Can ethanol make money at $1.40?

“The economics we see still offer farmers plenty of good reason to plant corn, and clearly we are reporting record income this quarter.

What’s the ethanol outlook in the next few years?

“For the next 5 years ethanol demand will exceed ethanol supply in our view but there will be times of margin compression. Right now, the opportunity is there for more capacity, we see an extra 100 million gallons that we can biold at less than $0.75 per gallon on brownfield sites, and there’s no [EPA] pathway approval required.

So, is that what Green Plains will focus on — adding ethanol capacity?

We like the earning potential of ethanol, balanced with continued diversification, and for the last 7 years we’ve been patient and opportunistic. But we’ve appointed a chief development officer, we might look at opportunities in energy and agriculture such as protein or industrial oils.

Where are those diversification opportunities?

“We see opporunities in the 5-10X EBITDA range,” said Becker, “and there’s competition out there, and obviously we’re less interested in the high end, but we believe there are opportunities out there in the 6-8X range. We’re not looking for fixer uppers. We’re looking at different product lines, for example an ingredients business, or grain processing, where we get more stable predictible cash flows, and a lower Beta [for the stock].

What about capital investment?

“We have $85M in our capex budget of which $20M is maintenance projects,” Becker notes, “the rest aimed at improving capacity, or projects like grain storage.”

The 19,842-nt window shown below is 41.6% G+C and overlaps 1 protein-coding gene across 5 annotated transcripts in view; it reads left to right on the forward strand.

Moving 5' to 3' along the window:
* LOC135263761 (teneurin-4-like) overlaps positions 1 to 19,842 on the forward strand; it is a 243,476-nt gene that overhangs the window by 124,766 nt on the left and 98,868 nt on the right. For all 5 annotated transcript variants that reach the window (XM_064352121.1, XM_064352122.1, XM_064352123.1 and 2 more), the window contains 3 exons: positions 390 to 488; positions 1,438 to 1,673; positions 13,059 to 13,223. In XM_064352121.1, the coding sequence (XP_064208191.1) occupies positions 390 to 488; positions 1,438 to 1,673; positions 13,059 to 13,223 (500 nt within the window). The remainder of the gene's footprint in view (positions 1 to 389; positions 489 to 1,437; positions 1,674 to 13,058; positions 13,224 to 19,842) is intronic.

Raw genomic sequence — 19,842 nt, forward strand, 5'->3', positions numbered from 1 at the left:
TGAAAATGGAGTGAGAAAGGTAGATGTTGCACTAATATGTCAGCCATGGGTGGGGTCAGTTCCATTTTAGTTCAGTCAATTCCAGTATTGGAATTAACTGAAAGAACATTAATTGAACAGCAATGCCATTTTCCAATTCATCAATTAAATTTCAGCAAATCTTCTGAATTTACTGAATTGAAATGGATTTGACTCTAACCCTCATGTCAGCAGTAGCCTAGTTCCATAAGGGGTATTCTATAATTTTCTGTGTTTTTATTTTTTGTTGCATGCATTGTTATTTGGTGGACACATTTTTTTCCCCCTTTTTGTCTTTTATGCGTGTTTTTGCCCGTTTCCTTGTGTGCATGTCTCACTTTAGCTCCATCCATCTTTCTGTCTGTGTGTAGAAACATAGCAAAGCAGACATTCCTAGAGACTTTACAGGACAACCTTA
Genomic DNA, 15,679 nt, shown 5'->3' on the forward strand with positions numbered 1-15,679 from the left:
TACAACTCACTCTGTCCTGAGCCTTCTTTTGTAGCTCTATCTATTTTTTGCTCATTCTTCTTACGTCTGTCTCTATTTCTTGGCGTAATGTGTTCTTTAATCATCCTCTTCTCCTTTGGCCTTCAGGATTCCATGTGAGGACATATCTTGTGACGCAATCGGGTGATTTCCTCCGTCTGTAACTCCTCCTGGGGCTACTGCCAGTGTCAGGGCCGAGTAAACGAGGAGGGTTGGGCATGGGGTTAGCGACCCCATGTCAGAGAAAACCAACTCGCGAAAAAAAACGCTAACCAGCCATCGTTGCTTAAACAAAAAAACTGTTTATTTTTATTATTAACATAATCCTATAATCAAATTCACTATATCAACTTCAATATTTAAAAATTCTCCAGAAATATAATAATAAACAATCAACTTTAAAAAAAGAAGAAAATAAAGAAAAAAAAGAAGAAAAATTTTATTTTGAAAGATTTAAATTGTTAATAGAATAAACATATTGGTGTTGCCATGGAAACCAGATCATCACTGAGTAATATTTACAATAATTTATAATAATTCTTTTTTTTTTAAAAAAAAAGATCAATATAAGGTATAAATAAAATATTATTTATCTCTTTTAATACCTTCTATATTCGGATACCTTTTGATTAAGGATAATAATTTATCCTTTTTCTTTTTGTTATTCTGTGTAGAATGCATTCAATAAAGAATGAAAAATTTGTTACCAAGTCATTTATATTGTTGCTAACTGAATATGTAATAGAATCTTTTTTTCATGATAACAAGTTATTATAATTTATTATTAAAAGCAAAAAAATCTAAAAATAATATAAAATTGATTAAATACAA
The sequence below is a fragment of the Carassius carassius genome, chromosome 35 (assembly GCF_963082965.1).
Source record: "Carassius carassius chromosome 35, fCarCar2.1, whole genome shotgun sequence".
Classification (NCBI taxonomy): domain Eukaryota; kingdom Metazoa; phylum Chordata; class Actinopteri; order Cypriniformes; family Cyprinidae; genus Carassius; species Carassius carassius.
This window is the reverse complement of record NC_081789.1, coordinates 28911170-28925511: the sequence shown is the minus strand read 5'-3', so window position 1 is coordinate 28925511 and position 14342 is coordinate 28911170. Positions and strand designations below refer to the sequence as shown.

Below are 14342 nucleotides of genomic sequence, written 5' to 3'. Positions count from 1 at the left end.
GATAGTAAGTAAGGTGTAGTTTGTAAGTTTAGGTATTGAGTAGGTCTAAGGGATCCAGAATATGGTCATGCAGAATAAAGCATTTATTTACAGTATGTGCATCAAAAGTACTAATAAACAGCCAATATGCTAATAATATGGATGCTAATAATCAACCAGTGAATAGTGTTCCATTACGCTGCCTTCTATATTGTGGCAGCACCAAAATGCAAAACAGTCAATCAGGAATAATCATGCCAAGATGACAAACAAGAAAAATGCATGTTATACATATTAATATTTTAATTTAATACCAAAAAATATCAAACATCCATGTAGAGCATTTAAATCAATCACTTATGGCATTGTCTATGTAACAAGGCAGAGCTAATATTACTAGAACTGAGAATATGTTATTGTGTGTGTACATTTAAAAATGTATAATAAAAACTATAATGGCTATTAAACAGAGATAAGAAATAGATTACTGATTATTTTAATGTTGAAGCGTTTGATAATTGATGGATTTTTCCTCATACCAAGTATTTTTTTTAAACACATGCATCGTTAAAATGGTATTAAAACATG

The Bottom Line

Above all, don’t just think next-gen technologies. Think next-gen companies.

For now, Becker is confident that the current RIN and RFS system has the potential to drive E15 adoption, and push the blend wall back — and potentially drive some E85 or higher-blend distribution through the substantial discount ot gasoline for E85.

Longer-term, the combination of export markets and the strength of cost-competitive ethanol as a gasoline substitute, he thinks, will contimnue to push up ethanol demand over ethanol supply.

Interesting, of course, to see the dynamics of ethaol evolving — that the market for cellulosics that could be provided by E15 and E85 will be primarily driven in the short term by the opportunities that obligated parties see with the combination of low-cost corn ethanol and RINs.

In other words, there might well be a gteat deal of substance to the idea that first-generation ethanol has not only generated the grower-producer complex that will begin to support cellulosic fuels made from corn stover — it might also drive over the next 2-3 years the creation of a distribution option to get E15- blends of cellulosic fuels into the marketplace.

Meanwhile, if companies like Green Plains can continue to diversify their revenue streams, reduce stock price volatility and prove more attractive to long-term investors at higher and more stable prices — that may well drive a reduction in the cost of capital needed to fund the deployment of the next genration of technology.